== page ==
In the real world, the everyday worker can separate themselves from their field of work. There goes the old saying, don’t mix business with pleasure. The statement implies that an individual should keep his or her’s personal life and or desires separate from their professional life in the workplace. Seemingly enough, the old saying applies across the board in many different professional settings. Even in the world of a male sex worker. The role of a male stripper is to put forth the intangible production of erotic fantasy for his consumers. Dancers are able to identify themselves not only as workers but as objects of value. Boden (2007) performs an ethnographic study to investigate the raw sexual emotions of male erotic dancers. Boden (2007) utilizes interviews, observes, and notes the culture of male strippers in their own place of business to explore the sexual involvement of the male erotic dancers. Boden (2007) explores the perspectives of male erotic dancers and their clients. The dancers report that their involvement in the occupation is for sexual entertainment, personal indulgence, ego boasting, sexual release or a short-term job for them. The responses from the individuals strongly implied that their work inside the entertainment venues were nothing personal to them (Boden 2007). Boden (2007) asserts that the sexual experiences that the men provide for the audience do not reflect their own personal desires. Boden (2007) also asserts that the exploitation of the male dancers for entertainment may run a risk of alienating the dancer from his own sexuality and carry the stigma of the consumers’ desires as most of the men reported their own encounters with being perceived as a homosexual. The dancers in fact establish their own physical boundaries and mental boundaries to remind themselves of their own personal sexual separation from the business (Boden, 2007). The delicate concept of sexuality that society constantly reinforces as the deepest and most private aspect of an individual are continuously tested within the realms of male adult entertainment. It moral conscience of the dance that is continuously tested as an aspect of his dedication in erotic work (Boden, 2007).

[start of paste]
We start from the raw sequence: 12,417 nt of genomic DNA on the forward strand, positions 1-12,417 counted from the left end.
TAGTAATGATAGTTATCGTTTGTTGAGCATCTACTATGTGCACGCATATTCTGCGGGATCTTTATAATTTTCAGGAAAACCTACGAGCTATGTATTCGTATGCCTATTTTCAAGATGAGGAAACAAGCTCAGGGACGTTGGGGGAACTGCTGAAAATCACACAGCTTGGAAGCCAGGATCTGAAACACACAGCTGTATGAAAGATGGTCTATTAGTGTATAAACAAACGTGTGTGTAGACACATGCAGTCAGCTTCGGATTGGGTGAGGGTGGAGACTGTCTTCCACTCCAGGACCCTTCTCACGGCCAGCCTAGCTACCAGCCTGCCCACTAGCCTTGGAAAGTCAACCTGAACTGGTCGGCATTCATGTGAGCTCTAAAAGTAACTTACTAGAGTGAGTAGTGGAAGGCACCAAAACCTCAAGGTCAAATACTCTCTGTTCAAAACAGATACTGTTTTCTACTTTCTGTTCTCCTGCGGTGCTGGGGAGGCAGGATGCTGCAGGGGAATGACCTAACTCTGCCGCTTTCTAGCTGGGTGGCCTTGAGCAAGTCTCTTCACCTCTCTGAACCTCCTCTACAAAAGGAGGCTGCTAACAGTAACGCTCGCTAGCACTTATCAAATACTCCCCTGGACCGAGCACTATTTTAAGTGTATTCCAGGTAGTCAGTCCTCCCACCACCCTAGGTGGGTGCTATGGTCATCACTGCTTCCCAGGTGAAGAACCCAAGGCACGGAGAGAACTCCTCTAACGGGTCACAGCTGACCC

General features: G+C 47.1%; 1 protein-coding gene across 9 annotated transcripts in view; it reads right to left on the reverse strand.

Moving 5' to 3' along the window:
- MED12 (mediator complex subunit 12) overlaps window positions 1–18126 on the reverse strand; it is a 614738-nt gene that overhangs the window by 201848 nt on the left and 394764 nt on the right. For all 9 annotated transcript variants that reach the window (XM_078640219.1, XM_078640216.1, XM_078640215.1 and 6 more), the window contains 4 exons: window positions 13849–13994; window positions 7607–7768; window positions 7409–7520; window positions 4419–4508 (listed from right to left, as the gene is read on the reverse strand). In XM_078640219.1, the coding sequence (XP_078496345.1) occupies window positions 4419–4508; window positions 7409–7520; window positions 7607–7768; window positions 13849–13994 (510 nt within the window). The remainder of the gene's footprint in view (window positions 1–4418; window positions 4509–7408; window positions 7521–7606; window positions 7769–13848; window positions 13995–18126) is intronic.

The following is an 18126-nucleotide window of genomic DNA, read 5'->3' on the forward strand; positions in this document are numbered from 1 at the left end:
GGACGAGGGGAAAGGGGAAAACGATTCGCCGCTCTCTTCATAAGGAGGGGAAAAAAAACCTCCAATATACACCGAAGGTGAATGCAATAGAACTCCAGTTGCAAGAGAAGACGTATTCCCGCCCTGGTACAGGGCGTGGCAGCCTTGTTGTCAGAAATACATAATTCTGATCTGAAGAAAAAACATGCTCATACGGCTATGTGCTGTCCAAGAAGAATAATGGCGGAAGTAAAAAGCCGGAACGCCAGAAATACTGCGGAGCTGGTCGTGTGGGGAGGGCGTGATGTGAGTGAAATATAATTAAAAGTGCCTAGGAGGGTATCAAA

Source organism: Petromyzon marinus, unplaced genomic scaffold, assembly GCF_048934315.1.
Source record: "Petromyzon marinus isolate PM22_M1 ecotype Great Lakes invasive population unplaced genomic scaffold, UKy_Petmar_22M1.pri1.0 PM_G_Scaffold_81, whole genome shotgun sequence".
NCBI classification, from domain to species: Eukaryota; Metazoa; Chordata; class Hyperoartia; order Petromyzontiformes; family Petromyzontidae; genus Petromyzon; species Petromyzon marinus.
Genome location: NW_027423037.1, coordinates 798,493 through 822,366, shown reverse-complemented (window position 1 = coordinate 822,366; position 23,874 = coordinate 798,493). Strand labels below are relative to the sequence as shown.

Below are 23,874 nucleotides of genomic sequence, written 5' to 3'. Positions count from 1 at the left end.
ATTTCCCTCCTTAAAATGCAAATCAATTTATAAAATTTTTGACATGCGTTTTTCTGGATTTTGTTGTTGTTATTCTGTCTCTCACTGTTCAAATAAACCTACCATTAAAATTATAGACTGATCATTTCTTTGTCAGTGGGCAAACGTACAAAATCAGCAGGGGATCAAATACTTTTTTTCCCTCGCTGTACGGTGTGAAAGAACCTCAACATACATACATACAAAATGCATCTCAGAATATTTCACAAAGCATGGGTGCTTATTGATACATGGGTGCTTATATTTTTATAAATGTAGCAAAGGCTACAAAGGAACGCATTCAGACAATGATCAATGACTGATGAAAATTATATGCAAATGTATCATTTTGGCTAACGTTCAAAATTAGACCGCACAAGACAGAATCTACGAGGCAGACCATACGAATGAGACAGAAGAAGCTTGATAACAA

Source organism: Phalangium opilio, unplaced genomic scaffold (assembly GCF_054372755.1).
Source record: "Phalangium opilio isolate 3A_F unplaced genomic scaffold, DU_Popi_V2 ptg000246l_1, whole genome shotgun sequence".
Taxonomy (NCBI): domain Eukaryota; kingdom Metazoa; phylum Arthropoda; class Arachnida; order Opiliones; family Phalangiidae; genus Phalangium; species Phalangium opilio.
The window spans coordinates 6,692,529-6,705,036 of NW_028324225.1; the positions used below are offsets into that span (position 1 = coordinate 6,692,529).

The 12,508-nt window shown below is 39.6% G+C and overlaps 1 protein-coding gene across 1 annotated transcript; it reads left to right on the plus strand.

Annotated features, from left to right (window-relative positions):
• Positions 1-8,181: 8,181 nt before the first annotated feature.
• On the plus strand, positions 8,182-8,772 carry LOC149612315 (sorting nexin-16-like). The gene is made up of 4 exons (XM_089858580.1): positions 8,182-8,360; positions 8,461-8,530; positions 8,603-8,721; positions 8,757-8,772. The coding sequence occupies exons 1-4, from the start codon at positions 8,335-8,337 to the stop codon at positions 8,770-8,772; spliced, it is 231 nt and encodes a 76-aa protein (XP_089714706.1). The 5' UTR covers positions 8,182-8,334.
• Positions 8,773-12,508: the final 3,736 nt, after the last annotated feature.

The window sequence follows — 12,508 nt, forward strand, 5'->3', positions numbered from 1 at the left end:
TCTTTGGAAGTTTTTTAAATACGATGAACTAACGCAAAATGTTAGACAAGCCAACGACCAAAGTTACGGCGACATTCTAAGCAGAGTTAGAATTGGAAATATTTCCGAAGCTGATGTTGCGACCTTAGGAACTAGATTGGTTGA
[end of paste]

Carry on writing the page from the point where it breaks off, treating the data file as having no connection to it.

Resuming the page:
Social Stigma